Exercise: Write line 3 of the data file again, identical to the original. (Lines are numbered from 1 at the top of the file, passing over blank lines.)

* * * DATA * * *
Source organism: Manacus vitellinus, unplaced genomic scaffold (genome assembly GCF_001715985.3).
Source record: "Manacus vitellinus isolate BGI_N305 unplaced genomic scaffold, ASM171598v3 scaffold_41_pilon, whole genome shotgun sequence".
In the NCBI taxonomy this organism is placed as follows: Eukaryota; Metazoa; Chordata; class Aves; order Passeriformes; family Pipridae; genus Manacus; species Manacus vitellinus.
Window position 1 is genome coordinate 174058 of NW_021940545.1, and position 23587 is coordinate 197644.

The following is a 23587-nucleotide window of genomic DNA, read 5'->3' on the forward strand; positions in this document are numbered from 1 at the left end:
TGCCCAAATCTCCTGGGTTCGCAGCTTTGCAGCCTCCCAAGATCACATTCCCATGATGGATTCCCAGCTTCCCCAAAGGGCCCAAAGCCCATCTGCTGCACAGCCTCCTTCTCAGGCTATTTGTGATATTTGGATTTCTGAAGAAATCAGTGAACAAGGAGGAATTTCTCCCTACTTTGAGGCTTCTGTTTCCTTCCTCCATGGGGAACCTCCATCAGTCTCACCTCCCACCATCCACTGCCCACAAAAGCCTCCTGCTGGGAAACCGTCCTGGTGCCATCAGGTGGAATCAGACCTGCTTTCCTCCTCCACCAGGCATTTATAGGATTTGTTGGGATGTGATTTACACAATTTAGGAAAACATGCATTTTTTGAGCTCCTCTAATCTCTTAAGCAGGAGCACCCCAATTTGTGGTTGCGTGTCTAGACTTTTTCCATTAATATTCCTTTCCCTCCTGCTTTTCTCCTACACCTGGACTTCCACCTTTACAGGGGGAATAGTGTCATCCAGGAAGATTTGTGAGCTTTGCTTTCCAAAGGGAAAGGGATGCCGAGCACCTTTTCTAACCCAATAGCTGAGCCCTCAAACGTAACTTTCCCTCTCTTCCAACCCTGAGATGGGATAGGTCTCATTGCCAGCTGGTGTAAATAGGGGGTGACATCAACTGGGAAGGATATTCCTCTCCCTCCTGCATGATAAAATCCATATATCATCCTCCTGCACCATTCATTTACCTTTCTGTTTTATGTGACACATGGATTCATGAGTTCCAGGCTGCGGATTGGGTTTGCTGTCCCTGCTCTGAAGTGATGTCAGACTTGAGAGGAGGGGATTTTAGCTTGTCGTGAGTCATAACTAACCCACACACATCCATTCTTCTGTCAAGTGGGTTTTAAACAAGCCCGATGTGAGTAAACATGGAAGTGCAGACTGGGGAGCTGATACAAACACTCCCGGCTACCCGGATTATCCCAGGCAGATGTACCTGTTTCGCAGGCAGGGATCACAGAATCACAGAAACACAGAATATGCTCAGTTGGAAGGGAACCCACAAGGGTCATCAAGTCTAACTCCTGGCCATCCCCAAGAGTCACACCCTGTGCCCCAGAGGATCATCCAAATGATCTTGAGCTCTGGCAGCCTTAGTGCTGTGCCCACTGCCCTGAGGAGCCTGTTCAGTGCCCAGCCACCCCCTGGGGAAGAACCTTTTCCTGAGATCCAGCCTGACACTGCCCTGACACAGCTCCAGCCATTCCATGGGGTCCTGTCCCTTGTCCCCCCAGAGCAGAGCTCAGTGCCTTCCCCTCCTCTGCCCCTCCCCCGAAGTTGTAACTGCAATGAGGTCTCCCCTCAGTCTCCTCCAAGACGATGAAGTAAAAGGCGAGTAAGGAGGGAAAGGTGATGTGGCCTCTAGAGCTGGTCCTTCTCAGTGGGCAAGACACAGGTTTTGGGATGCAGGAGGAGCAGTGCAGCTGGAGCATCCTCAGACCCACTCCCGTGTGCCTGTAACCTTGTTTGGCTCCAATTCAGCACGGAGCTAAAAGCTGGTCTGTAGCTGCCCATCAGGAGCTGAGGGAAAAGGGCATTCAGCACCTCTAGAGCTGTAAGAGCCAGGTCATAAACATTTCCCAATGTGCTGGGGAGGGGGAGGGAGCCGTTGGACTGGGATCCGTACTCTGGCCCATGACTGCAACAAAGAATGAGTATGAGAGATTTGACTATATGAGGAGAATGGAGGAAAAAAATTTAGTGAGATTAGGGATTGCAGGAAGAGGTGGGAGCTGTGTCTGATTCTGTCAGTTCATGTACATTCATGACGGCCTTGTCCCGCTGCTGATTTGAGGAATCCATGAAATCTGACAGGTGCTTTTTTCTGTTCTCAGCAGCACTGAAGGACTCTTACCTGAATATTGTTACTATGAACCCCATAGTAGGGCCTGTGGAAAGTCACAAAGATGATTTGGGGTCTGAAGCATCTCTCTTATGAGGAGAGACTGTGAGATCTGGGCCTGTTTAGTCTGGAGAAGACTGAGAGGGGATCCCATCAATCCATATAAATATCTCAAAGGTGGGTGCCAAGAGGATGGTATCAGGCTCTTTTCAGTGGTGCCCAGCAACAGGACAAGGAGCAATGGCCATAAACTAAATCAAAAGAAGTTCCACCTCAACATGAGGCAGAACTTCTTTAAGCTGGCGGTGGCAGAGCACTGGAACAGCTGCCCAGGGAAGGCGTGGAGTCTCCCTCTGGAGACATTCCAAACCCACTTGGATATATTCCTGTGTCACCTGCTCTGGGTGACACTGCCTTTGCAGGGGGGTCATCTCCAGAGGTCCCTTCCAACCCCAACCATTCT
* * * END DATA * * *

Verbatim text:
In the NCBI taxonomy this organism is placed as follows: Eukaryota; Metazoa; Chordata; class Aves; order Passeriformes; family Pipridae; genus Manacus; species Manacus vitellinus.